All large-scale human cooperation is ultimately based on our belief in imagined orders. These are sets of rules that, despite existing only in our imagination, we believe to be as real and inviolable as gravity.
Most people presume that reality is either objective or subjective, however, there is a third level of reality: the intersubjective level. Intersubjective entities depend on communication among many humans rather than on the beliefs and feelings of individual humans.
Religion is anything that confers superhuman legitimacy on human social structures. It legitimises human norms and values by arguing that they reflect superhuman laws.
If you tell communists or liberals that they are religious, they think you accuse them of blindly believing in groundless pipe dreams. In fact, it means only that they believe in some system of moral laws that wasn’t invented by humans, but which humans must nevertheless obey. As far as we know, all human societies believe in this.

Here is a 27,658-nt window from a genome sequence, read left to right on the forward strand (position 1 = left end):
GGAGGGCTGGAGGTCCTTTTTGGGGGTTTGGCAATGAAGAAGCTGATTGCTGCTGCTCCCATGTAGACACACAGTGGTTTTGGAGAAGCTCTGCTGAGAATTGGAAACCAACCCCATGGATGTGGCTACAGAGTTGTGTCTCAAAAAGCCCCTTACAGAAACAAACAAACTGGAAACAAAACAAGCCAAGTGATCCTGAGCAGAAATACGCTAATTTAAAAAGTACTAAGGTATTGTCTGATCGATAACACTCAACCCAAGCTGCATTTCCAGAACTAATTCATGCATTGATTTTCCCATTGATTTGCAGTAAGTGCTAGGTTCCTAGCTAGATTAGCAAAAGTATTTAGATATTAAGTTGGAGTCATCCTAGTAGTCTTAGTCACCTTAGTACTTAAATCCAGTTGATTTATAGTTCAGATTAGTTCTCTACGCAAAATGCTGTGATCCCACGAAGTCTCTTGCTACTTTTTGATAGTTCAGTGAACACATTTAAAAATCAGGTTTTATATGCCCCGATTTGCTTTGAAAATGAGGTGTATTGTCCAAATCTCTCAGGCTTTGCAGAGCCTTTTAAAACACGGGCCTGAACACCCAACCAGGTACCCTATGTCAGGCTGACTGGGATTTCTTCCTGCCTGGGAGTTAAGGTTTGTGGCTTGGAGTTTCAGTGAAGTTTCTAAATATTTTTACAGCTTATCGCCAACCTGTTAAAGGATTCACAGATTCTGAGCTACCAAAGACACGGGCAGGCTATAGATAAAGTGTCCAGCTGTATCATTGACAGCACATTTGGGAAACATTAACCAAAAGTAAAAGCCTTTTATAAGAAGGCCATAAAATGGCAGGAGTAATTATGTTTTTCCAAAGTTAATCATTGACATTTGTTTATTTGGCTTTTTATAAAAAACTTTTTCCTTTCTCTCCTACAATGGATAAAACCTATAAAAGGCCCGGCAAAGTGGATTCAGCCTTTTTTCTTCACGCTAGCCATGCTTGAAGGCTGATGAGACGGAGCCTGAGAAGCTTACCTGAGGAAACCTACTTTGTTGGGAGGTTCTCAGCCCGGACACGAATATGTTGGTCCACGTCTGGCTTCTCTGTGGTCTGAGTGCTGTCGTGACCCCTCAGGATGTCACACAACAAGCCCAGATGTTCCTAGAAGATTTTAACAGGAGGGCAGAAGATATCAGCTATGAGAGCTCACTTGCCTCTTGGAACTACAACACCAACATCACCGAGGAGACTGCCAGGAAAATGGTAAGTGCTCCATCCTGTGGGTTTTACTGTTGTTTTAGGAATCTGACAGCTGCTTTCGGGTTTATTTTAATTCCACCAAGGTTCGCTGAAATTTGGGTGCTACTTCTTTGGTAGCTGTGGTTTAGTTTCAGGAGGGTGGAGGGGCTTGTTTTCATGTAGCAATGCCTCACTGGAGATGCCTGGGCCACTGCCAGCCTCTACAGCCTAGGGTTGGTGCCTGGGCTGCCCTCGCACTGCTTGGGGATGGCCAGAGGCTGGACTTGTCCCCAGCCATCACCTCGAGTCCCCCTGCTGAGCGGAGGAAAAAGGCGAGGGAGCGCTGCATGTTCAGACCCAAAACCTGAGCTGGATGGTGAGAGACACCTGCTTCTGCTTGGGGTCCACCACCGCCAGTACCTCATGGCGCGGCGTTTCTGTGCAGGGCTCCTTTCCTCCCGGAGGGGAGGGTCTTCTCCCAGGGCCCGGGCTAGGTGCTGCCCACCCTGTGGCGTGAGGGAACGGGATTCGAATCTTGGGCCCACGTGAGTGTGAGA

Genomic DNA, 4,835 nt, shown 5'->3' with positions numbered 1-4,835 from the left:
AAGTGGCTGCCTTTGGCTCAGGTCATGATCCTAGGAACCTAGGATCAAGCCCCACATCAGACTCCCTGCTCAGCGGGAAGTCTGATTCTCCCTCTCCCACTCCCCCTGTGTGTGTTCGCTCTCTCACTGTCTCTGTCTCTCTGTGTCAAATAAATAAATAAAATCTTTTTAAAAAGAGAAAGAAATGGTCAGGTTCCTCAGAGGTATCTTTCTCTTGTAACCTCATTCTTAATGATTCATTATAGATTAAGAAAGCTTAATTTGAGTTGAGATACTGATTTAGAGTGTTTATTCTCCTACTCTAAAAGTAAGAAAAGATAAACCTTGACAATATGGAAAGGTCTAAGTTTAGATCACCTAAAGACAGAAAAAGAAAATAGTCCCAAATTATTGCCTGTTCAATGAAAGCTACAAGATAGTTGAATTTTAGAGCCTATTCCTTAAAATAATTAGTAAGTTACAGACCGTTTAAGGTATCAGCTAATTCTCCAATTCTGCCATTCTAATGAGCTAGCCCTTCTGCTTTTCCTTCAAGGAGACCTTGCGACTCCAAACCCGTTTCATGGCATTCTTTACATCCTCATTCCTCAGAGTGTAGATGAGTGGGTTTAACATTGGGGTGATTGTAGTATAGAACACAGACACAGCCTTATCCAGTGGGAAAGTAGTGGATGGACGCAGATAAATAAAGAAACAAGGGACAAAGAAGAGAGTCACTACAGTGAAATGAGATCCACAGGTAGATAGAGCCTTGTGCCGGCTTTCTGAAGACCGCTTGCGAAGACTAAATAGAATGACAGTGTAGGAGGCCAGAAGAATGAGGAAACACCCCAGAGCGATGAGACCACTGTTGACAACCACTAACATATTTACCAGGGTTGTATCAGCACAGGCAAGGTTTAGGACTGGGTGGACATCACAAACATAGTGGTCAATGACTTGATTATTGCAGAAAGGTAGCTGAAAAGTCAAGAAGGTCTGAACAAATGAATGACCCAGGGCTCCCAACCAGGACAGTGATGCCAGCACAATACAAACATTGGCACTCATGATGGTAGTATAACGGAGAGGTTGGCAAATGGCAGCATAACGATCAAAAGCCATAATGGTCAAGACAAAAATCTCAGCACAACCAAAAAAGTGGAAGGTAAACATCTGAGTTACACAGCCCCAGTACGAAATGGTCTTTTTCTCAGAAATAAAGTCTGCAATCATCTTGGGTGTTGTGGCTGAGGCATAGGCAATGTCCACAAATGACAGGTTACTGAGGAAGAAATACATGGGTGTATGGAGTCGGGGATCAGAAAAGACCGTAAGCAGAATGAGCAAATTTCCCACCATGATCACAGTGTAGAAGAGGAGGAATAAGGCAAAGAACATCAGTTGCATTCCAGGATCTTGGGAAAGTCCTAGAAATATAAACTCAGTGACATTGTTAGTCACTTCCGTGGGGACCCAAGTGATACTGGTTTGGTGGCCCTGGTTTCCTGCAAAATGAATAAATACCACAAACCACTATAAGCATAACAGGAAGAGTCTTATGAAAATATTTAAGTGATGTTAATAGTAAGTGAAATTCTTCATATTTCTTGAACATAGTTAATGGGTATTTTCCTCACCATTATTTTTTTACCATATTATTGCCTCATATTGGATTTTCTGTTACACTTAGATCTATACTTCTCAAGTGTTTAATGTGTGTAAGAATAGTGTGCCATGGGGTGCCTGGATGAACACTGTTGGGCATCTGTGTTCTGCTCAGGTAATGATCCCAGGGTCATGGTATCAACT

Religion is interested above all in order. It aims to create and maintain the social structure. Science is interested above all in power. It aims to acquire the power to cure diseases, fight wars and produce food.
The entire contract can be summarised in a single phrase: humans agree to give up meaning in exchange for power.
On the practical level, modern life consists of a constant pursuit of power within a universe devoid of meaning. Modern culture is the most powerful in history, and it is ceaselessly researching, inventing, discovering and growing. At the same time, it is plagued by more existential angst than any previous culture.
In order to ensure perpetual growth, we must somehow discover an inexhaustible store of resources. The human economy can grow because humans can discover new materials and sources of energy.